A political economy of Twitter data? Conducting research with proprietary data is neither easy nor free.

By Sam Kinsley in The Impact Blog

Social media research is on the rise but researchers are increasingly at the mercy of the changing limits and access policies of social media platforms. API and third party access to platforms can be unreliable and costly. Sam Kinsley outlines the limitations and stumbling blocks when researchers gather social media data. Should researchers be using data sources (however potentially interesting/valuable) that restrict the capability of reproducing our research results?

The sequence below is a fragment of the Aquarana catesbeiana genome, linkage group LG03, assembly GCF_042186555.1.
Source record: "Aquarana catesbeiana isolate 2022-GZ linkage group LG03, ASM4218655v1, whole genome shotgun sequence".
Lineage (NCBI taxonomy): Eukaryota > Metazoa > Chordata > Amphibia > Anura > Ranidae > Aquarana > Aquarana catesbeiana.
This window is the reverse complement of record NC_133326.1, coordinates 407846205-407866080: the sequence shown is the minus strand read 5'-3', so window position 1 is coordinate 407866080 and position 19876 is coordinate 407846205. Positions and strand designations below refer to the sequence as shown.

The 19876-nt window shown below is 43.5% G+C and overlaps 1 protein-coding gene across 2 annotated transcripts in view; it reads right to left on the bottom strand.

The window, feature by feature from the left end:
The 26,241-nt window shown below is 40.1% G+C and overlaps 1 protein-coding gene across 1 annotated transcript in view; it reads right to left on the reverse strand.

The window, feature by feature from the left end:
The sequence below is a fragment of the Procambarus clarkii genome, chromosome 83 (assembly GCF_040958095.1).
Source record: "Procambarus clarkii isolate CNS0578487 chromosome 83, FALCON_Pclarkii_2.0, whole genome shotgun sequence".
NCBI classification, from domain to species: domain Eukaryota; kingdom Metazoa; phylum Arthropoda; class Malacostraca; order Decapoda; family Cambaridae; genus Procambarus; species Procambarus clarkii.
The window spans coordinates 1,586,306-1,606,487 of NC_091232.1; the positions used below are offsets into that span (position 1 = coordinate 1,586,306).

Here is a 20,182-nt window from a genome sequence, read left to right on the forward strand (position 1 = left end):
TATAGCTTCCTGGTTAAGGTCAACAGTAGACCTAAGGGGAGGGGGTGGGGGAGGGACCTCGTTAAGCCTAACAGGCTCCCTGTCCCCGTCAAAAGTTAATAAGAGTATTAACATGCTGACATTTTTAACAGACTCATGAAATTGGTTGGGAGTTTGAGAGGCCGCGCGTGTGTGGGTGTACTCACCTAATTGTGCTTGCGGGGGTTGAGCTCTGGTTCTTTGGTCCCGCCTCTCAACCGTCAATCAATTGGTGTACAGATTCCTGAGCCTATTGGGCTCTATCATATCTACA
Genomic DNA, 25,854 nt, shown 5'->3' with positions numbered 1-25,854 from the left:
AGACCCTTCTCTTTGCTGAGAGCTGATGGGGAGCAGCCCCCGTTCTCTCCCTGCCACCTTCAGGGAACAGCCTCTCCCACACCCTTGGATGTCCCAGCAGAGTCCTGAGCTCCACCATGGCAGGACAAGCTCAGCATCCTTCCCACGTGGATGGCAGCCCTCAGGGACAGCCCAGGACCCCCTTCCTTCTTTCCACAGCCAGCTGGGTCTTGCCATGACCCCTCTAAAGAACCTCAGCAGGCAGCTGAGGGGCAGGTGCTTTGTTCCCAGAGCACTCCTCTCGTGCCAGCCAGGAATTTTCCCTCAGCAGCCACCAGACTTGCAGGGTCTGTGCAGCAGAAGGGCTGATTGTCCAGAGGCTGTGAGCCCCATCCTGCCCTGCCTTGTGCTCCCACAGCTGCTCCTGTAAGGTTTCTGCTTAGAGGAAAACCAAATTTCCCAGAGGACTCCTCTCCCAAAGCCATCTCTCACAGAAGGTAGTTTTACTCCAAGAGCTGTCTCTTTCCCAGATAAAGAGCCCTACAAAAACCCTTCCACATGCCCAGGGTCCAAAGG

Many of the research articles and blogs concerning conducting research with social media data, and in particular with Twitter data, offer overviews of their methods for harvesting data through an API. An Application Programming Interface is a set of software components that allow third parties to connect to a given application or system and utilise its capacities using their own code. Most of these research accounts tend to make this process seem rather straight forward. Researchers can either write a programme themselves, such as, or can utilise one of several tools that have emerged that provide a WYSIWYG interface for undertaking the connection to the social networking platform, such as implementing yourTwapperKeeper, COSMOS or using a service such as ScraperWiki (to which I will return). However, what is little commented upon is the restrictions put on access to data through many of the social networking platform APIs, in particular Twitter. The aim of this blog post is to address some of the issues around access to data and what we are permitted to do with it.

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